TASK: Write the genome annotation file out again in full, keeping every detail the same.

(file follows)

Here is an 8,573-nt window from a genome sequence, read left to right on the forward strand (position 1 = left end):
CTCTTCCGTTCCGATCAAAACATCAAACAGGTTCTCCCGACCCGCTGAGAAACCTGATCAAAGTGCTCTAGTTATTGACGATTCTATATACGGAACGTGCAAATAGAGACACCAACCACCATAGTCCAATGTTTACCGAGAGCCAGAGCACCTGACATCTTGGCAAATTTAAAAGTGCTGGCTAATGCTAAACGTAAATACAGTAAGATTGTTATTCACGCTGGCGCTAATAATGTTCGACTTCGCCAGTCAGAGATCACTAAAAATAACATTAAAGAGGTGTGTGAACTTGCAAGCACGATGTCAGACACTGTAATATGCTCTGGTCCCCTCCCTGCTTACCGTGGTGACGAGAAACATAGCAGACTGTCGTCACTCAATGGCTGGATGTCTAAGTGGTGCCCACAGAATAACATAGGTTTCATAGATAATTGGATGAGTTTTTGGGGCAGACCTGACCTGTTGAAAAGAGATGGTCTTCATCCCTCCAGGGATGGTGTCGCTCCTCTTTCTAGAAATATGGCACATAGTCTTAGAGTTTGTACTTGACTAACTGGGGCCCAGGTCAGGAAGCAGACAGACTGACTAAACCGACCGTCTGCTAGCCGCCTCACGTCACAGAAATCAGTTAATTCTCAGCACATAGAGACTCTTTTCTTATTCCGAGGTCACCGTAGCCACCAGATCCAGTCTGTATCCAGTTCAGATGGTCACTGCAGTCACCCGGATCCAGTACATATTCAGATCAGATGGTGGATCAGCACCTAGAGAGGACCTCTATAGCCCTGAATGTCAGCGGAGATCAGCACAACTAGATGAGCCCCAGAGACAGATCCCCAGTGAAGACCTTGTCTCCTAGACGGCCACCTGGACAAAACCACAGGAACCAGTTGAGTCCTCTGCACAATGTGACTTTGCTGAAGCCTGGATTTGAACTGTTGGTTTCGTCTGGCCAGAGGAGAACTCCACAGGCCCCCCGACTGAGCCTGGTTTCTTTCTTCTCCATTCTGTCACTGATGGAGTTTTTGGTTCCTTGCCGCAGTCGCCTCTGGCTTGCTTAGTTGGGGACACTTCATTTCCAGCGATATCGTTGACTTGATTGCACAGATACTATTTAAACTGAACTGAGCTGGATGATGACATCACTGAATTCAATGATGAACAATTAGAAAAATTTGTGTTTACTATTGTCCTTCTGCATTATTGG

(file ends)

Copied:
Here is an 8,573-nt window from a genome sequence, read left to right on the forward strand (position 1 = left end):
CTCTTCCGTTCCGATCAAAACATCAAACAGGTTCTCCCGACCCGCTGAGAAACCTGATCAAAGTGCTCTAGTTATTGACGATTCTATATACGGAACGTGCAAATAGAGACACCAACCACCATAGTCCAATGTTTACCGAGAGCCAGAGCACCTGACATCTTGGCAAATTTAAAAGTGCTGGCTAATGCTAAACGTAAATACAGTAAGATTGTTATTCACGCTGGCGCTAATAATGTTCGACTTCGCCAGTCAGAGATCACTAAAAATAACATTAAAGAGGTGTGTGAACTTGCAAGCACGATGTCAGACACTGTAATATGCTCTGGTCCCCTCCCTGCTTACCGTGGTGACGAGAAACATAGCAGACTGTCGTCACTCAATGGCTGGATGTCTAAGTGGTGCCCACAGAATAACATAGGTTTCATAGATAATTGGATGAGTTTTTGGGGCAGACCTGACCTGTTGAAAAGAGATGGTCTTCATCCCTCCAGGGATGGTGTCGCTCCTCTTTCTAGAAATATGGCACATAGTCTTAGAGTTTGTACTTGACTAACTGGGGCCCAGGTCAGGAAGCAGACAGACTGACTAAACCGACCGTCTGCTAGCCGCCTCACGTCACAGAAATCAGTTAATTCTCAGCACATAGAGACTCTTTTCTTATTCCGAGGTCACCGTAGCCACCAGATCCAGTCTGTATCCAGTTCAGATGGTCACTGCAGTCACCCGGATCCAGTACATATTCAGATCAGATGGTGGATCAGCACCTAGAGAGGACCTCTATAGCCCTGAATGTCAGCGGAGATCAGCACAACTAGATGAGCCCCAGAGACAGATCCCCAGTGAAGACCTTGTCTCCTAGACGGCCACCTGGACAAAACCACAGGAACCAGTTGAGTCCTCTGCACAATGTGACTTTGCTGAAGCCTGGATTTGAACTGTTGGTTTCGTCTGGCCAGAGGAGAACTCCACAGGCCCCCCGACTGAGCCTGGTTTCTTTCTTCTCCATTCTGTCACTGATGGAGTTTTTGGTTCCTTGCCGCAGTCGCCTCTGGCTTGCTTAGTTGGGGACACTTCATTTCCAGCGATATCGTTGACTTGATTGCACAGATACTATTTAAACTGAACTGAGCTGGATGATGACATCACTGAATTCAATGATGAACAATTAGAAAAATTTGTGTTTACTATTGTCCTTCTGCATTATTGG